[Skip to Content]

Daughter, then mother, survive lung cancer

Amy Scullion, a graduate of Upstate's College of Nursing, shares a laugh with her mother, Darlene Barbato. Both are longtime lung cancer survivors. (PHOTO BY SUSAN KAHN)

Amy Scullion, a graduate of Upstate's College of Nursing, shares a laugh with her mother, Darlene Barbato. Both are longtime lung cancer survivors. (PHOTO BY SUSAN KAHN)


Both mother and daughter were diagnosed with lung nodules that turned out to be cancerous, almost by accident.

They underwent the same types of tests, and then the same type of surgery followed by chemotherapy.

Darlene Barbato of North Syracuse was there for her daughter, Amy Scullion, when she was sick. And then Scullion, who lives in Clay, was there for her six years later when she went through the same health crisis.

Both daughter and mother faced lung cancer, in the same lung, at the same stage of advancement.

Scullion was diagnosed in September 2008, when she was 36. She had just started her master‘s program to become a nurse practitioner through Upstate Medical University‘s College of Nursing.

She remembers having a bad day. When she got home, she noticed a red streak on her leg. She went to an urgent care center and was diagnosed with phlebitis, an inflammation of a vein. While she was there, she was asked if she was having chest pain.

Scullion answered, “Yes, and you would too if you had the day that I did.” That affirmative answer is why she was sent for an X-ray of her chest. She was supposed to follow up with her primary care provider.

Even though she felt better, Scullion kept that appointment with her primary care doctor. It‘s good that she did. When the X-ray results arrived, she and the doctor were both surprised. A nodule was in the left lobe of her lung. It appeared small. Scullion went for more imaging tests, including computerized tomography and positron emission tomography (CT and PET scans).

She chose a lung surgeon at Upstate, Elizabeth Dexter, MD, who offered video-assisted thoracotomy. Instead of cutting open Scullion‘s chest, Dexter would make four 1-inch incisions and remove the upper left lobe containing the nodule, through one of the holes.

Pathology tests showed that the tumor was more advanced than Scullion had hoped. It was stage 3a, meaning the cancer had spread, in her case into the aortic pulmonary lymph node. She had to undergo chemotherapy, which was four treatments spread over three months, “the hardest three months of my life.”

Darlene Barbato, a hair stylist, had problems with her neck. In April 2014, at age 58, she had a neurostimulator implanted. A week later, she began wheezing. So her doctor sent her for a chest X-ray.

Just like with Scullion, the X-ray revealed a nodule in the upper left lobe of her lung.

“It was kind of hard to wrap your head around,” she says.

Scullion said reading her mother‘s medical records was like reading hers. Both had non-small cell adenocarcinoma, the most common type of lung cancer.

It was the end of July 2014 when Barbato had her upper left lobe removed. She traveled to Rochester, where the surgeon, Dexter, had since relocated. Her cancer was also a stage 3a, so she had chemotherapy afterward, just as Scullion had.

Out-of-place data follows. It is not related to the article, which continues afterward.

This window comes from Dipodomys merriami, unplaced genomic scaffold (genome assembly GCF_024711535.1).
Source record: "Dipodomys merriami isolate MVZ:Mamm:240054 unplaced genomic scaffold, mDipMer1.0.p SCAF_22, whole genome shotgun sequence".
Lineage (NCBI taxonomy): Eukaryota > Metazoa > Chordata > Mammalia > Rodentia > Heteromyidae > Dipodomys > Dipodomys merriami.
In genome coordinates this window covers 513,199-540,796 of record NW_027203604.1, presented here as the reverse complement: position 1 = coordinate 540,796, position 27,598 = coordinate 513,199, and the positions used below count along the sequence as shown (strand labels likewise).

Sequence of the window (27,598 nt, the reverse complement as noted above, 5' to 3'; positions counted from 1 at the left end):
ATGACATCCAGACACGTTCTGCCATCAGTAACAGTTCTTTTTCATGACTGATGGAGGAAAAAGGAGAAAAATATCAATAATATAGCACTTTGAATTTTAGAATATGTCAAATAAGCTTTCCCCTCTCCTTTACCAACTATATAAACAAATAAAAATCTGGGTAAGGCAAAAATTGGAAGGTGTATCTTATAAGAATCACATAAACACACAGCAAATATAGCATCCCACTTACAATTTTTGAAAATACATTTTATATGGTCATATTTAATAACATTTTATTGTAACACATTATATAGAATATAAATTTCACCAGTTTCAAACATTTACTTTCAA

So far, both daughter and mother have recovered well. Says Scullion, “We both had God‘s hand taking care of us.”

Scullion continued with her studies throughout her cancer treatment. When she could not be in class, a classmate would video conference her into the lectures, so she would not fall behind.

Today she is a nurse practitioner working in geriatrics. She says the cancer experience has made her a better health care provider. She believes she‘s more compassionate, especially when it comes to sharing news that isn‘t good. “It‘s a different level of empathy I have now, from knowing what it‘s like to be on the other side.”

One lesson she likes to share from her experience: If you have a test done, make sure to get the results.

It sounds simplistic, but Scullion realizes that the results of her X-ray could have fallen through the cracks. She could have canceled that follow-up appointment, but she kept it. Her doctor could have focused only on the phlebitis, but she noticed in the urgent care notes about the X-ray. Instead, they both waited for the X-ray report to be retrieved. And because of that, Scullion‘s lung cancer was treated before symptoms became apparent.

Beating the odds

illustration of lungsLung cancer is the leading cause of cancer death, killing more people each year than colorectal, breast and prostate cancers combined.

The incidence of Scullion's and Barbato‘s diagnoses are unusual in a couple of ways:

  1. They were young. Scullion was 36 and Barbato 58 when they were diagnosed. Lung cancer is most frequently diagnosed among people aged 65 to 74.

  2. They have survived. Scullion was diagnosed in 2008 and Barbato in 2014. Fewer than 20 percent of lung cancer patients live five years or more, according to the American Cancer Society. “Because survival statistics are based on large groups of people, they cannot be used to predict exactly what will happen to an individual patient. No two patients are entirely alike, and treatment and responses to treatment can vary greatly,” the society says on its website.

Cancer Care magazine summer 2017 coverThis article appears in the summer 2017 issue of Cancer Care magazine.